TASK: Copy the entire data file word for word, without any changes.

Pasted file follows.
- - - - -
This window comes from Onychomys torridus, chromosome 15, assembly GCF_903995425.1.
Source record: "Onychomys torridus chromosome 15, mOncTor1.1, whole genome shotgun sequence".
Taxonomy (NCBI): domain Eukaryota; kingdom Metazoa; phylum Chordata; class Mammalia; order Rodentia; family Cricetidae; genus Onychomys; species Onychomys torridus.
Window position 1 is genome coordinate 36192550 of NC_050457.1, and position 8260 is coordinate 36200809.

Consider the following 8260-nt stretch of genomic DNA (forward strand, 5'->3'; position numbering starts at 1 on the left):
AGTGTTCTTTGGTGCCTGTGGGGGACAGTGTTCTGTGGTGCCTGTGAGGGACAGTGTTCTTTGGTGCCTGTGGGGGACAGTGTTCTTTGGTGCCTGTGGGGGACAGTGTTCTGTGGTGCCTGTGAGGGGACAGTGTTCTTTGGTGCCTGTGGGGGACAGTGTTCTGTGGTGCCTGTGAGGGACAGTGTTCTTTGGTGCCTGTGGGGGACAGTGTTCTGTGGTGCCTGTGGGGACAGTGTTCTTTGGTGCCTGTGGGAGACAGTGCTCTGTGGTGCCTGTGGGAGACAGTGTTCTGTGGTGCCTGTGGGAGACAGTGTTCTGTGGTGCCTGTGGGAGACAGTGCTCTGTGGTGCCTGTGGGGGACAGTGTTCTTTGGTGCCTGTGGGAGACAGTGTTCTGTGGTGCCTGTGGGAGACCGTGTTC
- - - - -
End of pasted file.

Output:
This window comes from Onychomys torridus, chromosome 15, assembly GCF_903995425.1.
Source record: "Onychomys torridus chromosome 15, mOncTor1.1, whole genome shotgun sequence".
Taxonomy (NCBI): domain Eukaryota; kingdom Metazoa; phylum Chordata; class Mammalia; order Rodentia; family Cricetidae; genus Onychomys; species Onychomys torridus.
Window position 1 is genome coordinate 36192550 of NC_050457.1, and position 8260 is coordinate 36200809.

Consider the following 8260-nt stretch of genomic DNA (forward strand, 5'->3'; position numbering starts at 1 on the left):
AGTGTTCTTTGGTGCCTGTGGGGGACAGTGTTCTGTGGTGCCTGTGAGGGACAGTGTTCTTTGGTGCCTGTGGGGGACAGTGTTCTTTGGTGCCTGTGGGGGACAGTGTTCTGTGGTGCCTGTGAGGGGACAGTGTTCTTTGGTGCCTGTGGGGGACAGTGTTCTGTGGTGCCTGTGAGGGACAGTGTTCTTTGGTGCCTGTGGGGGACAGTGTTCTGTGGTGCCTGTGGGGACAGTGTTCTTTGGTGCCTGTGGGAGACAGTGCTCTGTGGTGCCTGTGGGAGACAGTGTTCTGTGGTGCCTGTGGGAGACAGTGTTCTGTGGTGCCTGTGGGAGACAGTGCTCTGTGGTGCCTGTGGGGGACAGTGTTCTTTGGTGCCTGTGGGAGACAGTGTTCTGTGGTGCCTGTGGGAGACCGTGTTC